Our advice for clinicians on the coronavirus is here.
If you are a member of the public looking for health advice, go to the NHS website. And if you are looking for the latest travel information, and advice about the government response to the outbreak, go to the GOV.UK website.
Having set out the NHS IT strategy to deliver the triple aim of better health and better care at a lower cost, in the first of three blogs NHS England’s National Director: Operations and Information, and the Chief Information Officer (CIO) Health and Care in England, expands upon the Global Digital Exemplar (GDE) programme within the Enabling Clinicians stream.
This table shows how the GDE programme fits in to the wider IT Strategy:
|Better Health, Better Care, Lower Cost|
|Empower People||Enable Clinicians||Integrate the Health and Care System||Better Management Information||Build the Future|
|Global Digital Exemplars|
|Foundational Infrastructure Projects|
At the heart of this programme is the simple truth that if we don’t make it compelling for clinicians to use IT systems for their day to day work and enable them to capture accurate, timely clinical information within those systems, then most of the other opportunities within the IT strategy will be unfulfilled.
Then patients won’t have comprehensive records to access, management information will continue to be a poor representation of what is really happening in the service, and the development of new and innovative treatments by the UK Life Sciences industry using appropriately de-identified and consented clinical data from the NHS will be lost.
Most importantly, our citizens will not receive the benefit of services that are focussed on their individual needs utilising the insights available from comprehensive data being available at the point of care.
At present, the use of information systems by clinicians is patchy across the NHS.
In primary care we have very high levels of digitisation, with many GP practices near to paperless, but much of that data is not in a standardised, coded format, and is hard to extract and exchange. In acute hospitals, lots of data is highly standardised and shared, but most real-time clinical documentation is still on paper or held in local clinical systems and not integrated with the rest of the digital record. In community and mental health services, clinical data is captured electronically, but the level of structured coded clinical data and functionality is very low.
We will come back to the next phase of the development of primary care IT in a later blog.
The purpose of the GDE programme is to establish a process so we can move forward the digitisation of secondary care and ambulance services.
It starts with the recognition that even the most digitised hospitals in England are relatively immature by global standards. You can find hospitals in virtually every country in Europe, in Australia, Canada, Singapore and many others that have been paperless, or near paperless, for many years. Most major US hospitals are highly digitised and you won’t find a world class healthcare institution in the US that hasn’t been near paperless for a long time.
The aim of the GDE programme is to take the most digitised hospitals in England and invest in them to make them exemplars by international standards by deploying technology in a way that truly underpins their operating model, supports our wider interoperability strategy and avoids the “walled garden” legacy of trapping data in institutions rather than following the patient that the US programme created for itself.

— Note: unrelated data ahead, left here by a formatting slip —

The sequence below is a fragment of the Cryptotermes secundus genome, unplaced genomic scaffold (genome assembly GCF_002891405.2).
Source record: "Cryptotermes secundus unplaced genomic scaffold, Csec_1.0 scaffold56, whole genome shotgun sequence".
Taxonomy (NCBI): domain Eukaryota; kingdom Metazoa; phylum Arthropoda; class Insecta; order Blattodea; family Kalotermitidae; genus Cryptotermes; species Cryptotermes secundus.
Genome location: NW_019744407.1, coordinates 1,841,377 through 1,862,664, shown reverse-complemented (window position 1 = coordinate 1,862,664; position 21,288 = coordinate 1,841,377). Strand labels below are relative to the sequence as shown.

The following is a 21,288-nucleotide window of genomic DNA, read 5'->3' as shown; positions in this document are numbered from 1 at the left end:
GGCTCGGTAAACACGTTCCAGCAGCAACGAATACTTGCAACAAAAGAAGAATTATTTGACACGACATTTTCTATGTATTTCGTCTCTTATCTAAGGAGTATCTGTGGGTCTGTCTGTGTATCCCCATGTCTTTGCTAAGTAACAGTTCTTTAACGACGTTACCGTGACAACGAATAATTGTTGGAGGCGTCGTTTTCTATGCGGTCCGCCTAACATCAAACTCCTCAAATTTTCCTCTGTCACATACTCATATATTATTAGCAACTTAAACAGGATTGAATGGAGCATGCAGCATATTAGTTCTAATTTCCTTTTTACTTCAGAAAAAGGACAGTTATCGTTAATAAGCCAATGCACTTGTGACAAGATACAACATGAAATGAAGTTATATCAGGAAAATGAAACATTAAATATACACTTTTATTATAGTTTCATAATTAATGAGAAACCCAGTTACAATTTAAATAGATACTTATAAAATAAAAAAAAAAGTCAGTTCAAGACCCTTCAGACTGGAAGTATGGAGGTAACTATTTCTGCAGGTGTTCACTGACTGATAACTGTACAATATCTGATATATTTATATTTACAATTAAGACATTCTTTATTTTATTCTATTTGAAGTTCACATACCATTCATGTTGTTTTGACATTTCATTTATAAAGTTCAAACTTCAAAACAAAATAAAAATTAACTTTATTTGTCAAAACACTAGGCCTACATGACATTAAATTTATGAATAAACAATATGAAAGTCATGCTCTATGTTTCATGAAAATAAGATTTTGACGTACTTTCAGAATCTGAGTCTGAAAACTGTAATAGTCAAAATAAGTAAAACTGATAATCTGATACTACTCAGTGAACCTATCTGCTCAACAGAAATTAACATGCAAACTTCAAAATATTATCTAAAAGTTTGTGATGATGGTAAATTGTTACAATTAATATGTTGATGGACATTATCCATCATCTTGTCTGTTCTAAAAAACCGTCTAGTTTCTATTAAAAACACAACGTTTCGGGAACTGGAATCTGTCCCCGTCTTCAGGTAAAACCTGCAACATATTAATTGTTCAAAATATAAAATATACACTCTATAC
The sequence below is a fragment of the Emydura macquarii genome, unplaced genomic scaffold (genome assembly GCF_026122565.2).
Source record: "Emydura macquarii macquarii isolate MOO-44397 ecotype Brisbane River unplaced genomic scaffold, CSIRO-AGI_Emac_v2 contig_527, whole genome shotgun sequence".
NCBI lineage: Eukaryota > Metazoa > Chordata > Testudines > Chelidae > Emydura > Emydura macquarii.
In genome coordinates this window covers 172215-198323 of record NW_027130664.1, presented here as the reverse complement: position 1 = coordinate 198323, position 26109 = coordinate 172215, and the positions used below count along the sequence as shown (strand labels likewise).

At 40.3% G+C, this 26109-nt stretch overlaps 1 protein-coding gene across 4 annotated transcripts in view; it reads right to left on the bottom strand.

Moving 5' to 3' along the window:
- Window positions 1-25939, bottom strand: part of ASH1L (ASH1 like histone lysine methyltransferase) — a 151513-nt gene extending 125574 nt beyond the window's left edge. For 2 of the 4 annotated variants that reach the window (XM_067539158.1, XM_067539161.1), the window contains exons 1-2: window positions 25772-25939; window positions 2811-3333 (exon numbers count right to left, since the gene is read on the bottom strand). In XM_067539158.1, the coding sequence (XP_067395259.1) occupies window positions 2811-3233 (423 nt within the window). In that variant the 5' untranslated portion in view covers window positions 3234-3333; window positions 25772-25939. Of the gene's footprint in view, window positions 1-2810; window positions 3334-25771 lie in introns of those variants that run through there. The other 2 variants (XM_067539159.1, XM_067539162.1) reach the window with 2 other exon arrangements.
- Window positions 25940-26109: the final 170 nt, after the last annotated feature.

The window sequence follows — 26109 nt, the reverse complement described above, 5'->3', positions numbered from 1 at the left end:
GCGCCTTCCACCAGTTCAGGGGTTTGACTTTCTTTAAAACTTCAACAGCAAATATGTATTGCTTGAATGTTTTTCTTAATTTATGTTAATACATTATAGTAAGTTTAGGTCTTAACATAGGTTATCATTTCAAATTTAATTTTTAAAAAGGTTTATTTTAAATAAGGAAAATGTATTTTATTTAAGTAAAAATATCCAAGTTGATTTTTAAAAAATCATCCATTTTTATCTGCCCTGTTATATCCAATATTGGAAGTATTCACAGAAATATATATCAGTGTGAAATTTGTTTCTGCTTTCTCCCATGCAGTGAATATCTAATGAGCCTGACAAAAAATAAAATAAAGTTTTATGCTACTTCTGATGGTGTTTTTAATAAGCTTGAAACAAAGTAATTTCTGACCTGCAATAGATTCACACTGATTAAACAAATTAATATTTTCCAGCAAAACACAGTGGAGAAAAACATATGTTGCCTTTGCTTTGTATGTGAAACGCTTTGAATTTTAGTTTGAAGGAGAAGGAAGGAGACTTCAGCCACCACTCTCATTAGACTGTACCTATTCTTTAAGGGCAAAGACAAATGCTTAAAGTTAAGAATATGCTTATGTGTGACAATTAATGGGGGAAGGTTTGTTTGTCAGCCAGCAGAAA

We’re supporting selected digitally advanced acute and mental health trusts with funding and international partnership opportunities to become internationally recognised NHS providers delivering exceptional care, efficiently. Through the use of world-class digital technology and information, GDEs will share their learning and experiences to support other trusts.
When this approach was first announced, we were criticised for investing in the “haves” and ignoring the “have-nots.” This was a deliberate strategy to clearly define what excellence in the use of IT in healthcare really means and to challenge the NHS to get out of its comfort zone. Each GDE has signed up to meet specific commitments as part of their funding agreement.
The programme will provide the evidence base to support the assertion that digitising hospitals can contribute to the triple aim of better health, better care and better value; and demonstrate that the NHS can and does excel at IT.
Finally, we want to create a vibrant market for IT vendors with both single supplier/enterprise wide and best of breed options, create competition among hospitals to participate in the programme, reward the best performers, and define the blueprint for success that others can follow. Fundamentally, we want to accelerate the journey to digitisation for organisations by learning from experience within the service.
After application and evaluation processes we selected 12, which grew to 16, acute organisations who aspire to be GDEs and later, through a separate process 7 mental health organisations. The aim was to not only identify the most advanced organisations but also to create a spread of vendors, geography, and ensure that best of breed and open source solutions were represented. At the end of the programme it is expected these organisations will be recognised as being among the most advanced digital healthcare organisations globally.
In our next two blogs we will expand on how the Global Digital Exemplar programme is working in our Acute hospitals and Mental Health Trusts, and our plans for the programme in the future.